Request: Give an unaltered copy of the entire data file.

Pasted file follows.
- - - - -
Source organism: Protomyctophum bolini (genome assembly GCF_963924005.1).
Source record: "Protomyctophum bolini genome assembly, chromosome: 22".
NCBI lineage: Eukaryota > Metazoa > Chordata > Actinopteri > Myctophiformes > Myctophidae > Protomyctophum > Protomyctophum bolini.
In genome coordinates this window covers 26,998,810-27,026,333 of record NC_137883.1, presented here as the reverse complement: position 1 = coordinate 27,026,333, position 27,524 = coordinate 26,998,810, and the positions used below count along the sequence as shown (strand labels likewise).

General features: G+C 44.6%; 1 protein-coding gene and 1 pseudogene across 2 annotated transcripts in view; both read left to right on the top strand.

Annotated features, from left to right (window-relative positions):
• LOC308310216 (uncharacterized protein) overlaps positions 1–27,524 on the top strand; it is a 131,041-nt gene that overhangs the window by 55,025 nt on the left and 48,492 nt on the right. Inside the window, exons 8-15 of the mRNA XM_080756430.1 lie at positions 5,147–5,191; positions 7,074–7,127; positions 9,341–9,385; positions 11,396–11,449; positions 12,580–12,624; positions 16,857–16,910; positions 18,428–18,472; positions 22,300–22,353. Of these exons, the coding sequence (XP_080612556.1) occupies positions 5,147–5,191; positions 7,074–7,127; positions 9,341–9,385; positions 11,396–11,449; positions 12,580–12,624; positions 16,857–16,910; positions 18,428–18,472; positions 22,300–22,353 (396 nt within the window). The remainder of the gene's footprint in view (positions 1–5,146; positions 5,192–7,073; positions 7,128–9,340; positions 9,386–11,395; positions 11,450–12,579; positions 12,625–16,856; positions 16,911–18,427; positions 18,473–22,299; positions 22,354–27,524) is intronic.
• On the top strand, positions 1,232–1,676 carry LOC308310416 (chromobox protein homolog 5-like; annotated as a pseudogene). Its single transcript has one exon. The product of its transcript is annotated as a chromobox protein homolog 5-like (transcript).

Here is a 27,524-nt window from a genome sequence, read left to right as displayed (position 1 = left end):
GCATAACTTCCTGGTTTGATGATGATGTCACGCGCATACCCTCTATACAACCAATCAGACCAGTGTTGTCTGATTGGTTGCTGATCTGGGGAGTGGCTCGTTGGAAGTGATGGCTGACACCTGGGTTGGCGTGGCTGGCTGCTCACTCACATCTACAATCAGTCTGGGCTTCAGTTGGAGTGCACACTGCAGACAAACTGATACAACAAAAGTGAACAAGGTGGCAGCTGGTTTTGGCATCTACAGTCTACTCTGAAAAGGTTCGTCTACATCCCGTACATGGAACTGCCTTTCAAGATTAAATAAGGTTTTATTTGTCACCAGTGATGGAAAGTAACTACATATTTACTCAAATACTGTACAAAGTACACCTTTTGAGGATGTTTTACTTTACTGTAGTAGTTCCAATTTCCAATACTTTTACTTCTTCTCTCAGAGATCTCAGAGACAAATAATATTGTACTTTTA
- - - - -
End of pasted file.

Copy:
Source organism: Protomyctophum bolini (genome assembly GCF_963924005.1).
Source record: "Protomyctophum bolini genome assembly, chromosome: 22".
NCBI lineage: Eukaryota > Metazoa > Chordata > Actinopteri > Myctophiformes > Myctophidae > Protomyctophum > Protomyctophum bolini.
In genome coordinates this window covers 26,998,810-27,026,333 of record NC_137883.1, presented here as the reverse complement: position 1 = coordinate 27,026,333, position 27,524 = coordinate 26,998,810, and the positions used below count along the sequence as shown (strand labels likewise).

General features: G+C 44.6%; 1 protein-coding gene and 1 pseudogene across 2 annotated transcripts in view; both read left to right on the top strand.

Annotated features, from left to right (window-relative positions):
• LOC308310216 (uncharacterized protein) overlaps positions 1–27,524 on the top strand; it is a 131,041-nt gene that overhangs the window by 55,025 nt on the left and 48,492 nt on the right. Inside the window, exons 8-15 of the mRNA XM_080756430.1 lie at positions 5,147–5,191; positions 7,074–7,127; positions 9,341–9,385; positions 11,396–11,449; positions 12,580–12,624; positions 16,857–16,910; positions 18,428–18,472; positions 22,300–22,353. Of these exons, the coding sequence (XP_080612556.1) occupies positions 5,147–5,191; positions 7,074–7,127; positions 9,341–9,385; positions 11,396–11,449; positions 12,580–12,624; positions 16,857–16,910; positions 18,428–18,472; positions 22,300–22,353 (396 nt within the window). The remainder of the gene's footprint in view (positions 1–5,146; positions 5,192–7,073; positions 7,128–9,340; positions 9,386–11,395; positions 11,450–12,579; positions 12,625–16,856; positions 16,911–18,427; positions 18,473–22,299; positions 22,354–27,524) is intronic.
• On the top strand, positions 1,232–1,676 carry LOC308310416 (chromobox protein homolog 5-like; annotated as a pseudogene). Its single transcript has one exon. The product of its transcript is annotated as a chromobox protein homolog 5-like (transcript).

Here is a 27,524-nt window from a genome sequence, read left to right as displayed (position 1 = left end):
GCATAACTTCCTGGTTTGATGATGATGTCACGCGCATACCCTCTATACAACCAATCAGACCAGTGTTGTCTGATTGGTTGCTGATCTGGGGAGTGGCTCGTTGGAAGTGATGGCTGACACCTGGGTTGGCGTGGCTGGCTGCTCACTCACATCTACAATCAGTCTGGGCTTCAGTTGGAGTGCACACTGCAGACAAACTGATACAACAAAAGTGAACAAGGTGGCAGCTGGTTTTGGCATCTACAGTCTACTCTGAAAAGGTTCGTCTACATCCCGTACATGGAACTGCCTTTCAAGATTAAATAAGGTTTTATTTGTCACCAGTGATGGAAAGTAACTACATATTTACTCAAATACTGTACAAAGTACACCTTTTGAGGATGTTTTACTTTACTGTAGTAGTTCCAATTTCCAATACTTTTACTTCTTCTCTCAGAGATCTCAGAGACAAATAATATTGTACTTTTA